The Buzz Off campaign, spearheaded by young people and supported by the Childen’s Commissioner for England, Liberty, Groundwork North Northamptonshire and The National Youth Agency, is calling for an end to the use of ultra-sonic dispersal devices, known as the Mosquito.

Calls have already been flooding into the campaign since it was launched last week to identify the location of the devices, which are often placed outside shops to deter groups of teenagers from congregating there and discourage anti-social behaviour.

It is estimated there are 3,500 of the devices in use across the country. They emit a high-pitched sound that only be heard by under 25-year-olds.

The campaigners argue that the device is not a fair or reasonable way to treat young people, and the teenagers leading the drive said it makes them feel like second class citizens.

Sir Al Aynsley-Green, Children’s Commissioner for England, said: “These devices are indiscriminate and target all children and young people, including babies, regardless of whether they are behaving or misbehaving.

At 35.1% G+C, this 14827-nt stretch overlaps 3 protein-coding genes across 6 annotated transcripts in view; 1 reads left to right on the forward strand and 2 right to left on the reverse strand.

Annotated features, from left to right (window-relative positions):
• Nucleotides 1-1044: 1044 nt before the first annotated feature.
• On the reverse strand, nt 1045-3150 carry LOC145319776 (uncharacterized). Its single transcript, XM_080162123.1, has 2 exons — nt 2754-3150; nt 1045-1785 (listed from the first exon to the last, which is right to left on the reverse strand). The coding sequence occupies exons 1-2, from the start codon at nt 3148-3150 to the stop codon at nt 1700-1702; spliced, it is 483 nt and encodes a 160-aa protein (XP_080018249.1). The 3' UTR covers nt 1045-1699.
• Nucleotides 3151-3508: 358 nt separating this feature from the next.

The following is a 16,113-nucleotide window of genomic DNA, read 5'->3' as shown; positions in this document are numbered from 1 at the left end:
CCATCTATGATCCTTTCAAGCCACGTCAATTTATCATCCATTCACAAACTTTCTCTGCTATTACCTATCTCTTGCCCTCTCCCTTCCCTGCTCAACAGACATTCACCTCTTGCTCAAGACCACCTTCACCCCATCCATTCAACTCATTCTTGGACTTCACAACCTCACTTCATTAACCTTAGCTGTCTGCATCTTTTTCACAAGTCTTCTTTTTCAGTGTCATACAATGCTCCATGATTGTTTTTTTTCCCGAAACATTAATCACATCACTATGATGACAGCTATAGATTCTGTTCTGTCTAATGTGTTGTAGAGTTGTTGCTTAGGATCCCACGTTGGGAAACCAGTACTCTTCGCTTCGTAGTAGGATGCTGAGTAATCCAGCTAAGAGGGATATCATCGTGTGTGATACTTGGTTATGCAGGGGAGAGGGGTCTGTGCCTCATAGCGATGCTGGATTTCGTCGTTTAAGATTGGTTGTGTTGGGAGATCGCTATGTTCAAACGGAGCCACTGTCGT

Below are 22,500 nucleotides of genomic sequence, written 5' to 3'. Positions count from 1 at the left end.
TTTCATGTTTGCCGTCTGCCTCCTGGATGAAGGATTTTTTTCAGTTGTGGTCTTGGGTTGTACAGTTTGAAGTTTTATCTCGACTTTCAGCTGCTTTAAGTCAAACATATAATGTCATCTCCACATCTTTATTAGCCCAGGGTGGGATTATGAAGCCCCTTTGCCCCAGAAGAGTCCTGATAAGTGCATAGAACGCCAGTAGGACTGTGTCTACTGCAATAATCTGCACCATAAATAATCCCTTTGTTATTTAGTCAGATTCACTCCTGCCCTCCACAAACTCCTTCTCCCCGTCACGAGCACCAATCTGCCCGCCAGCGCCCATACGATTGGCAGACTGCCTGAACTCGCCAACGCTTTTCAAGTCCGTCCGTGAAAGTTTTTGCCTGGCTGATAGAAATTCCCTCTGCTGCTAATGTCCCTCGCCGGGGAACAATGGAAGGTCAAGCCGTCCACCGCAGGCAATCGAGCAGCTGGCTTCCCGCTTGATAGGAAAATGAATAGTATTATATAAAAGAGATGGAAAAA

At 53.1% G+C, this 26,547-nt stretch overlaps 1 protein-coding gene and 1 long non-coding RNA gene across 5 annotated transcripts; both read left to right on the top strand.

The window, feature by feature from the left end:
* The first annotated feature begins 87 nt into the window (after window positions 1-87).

“The use of measures such as these are simply demonising children and young people.”

Liberty director Shami Chakrabarti said: “What type of society uses a low-level sonic weapon on its children?

“Imagine the outcry if a device was introduced that cause blanket discomfort to people of one race or gender rather than to our kids.

The campaigners are calling for police, local authorities and businesses to work collectively with young people and the local communities to address the underlying causes of anti-social behaviour.

Ann-Marie Lawson, youth development coordinator for Groundwork North Northamptonshire, works with young people on projects to improve their local environment, and wants to see more of these schemes used to combat anti-social behaviour and build bridges between young and old.

She told edie: “From our point of view, the Mosquito does little to deter anti-social behaviour. What it does do is it moves the problem 25 metres down the road.”

She added: “I would rather work with those young people to look at the consequences of their behaviour.”

The high-pitched sound is now available as a mobile phone ringtone, allowing under 25s to receive calls and text messages without teachers or older work colleagues being able to hear.

Kate Martin

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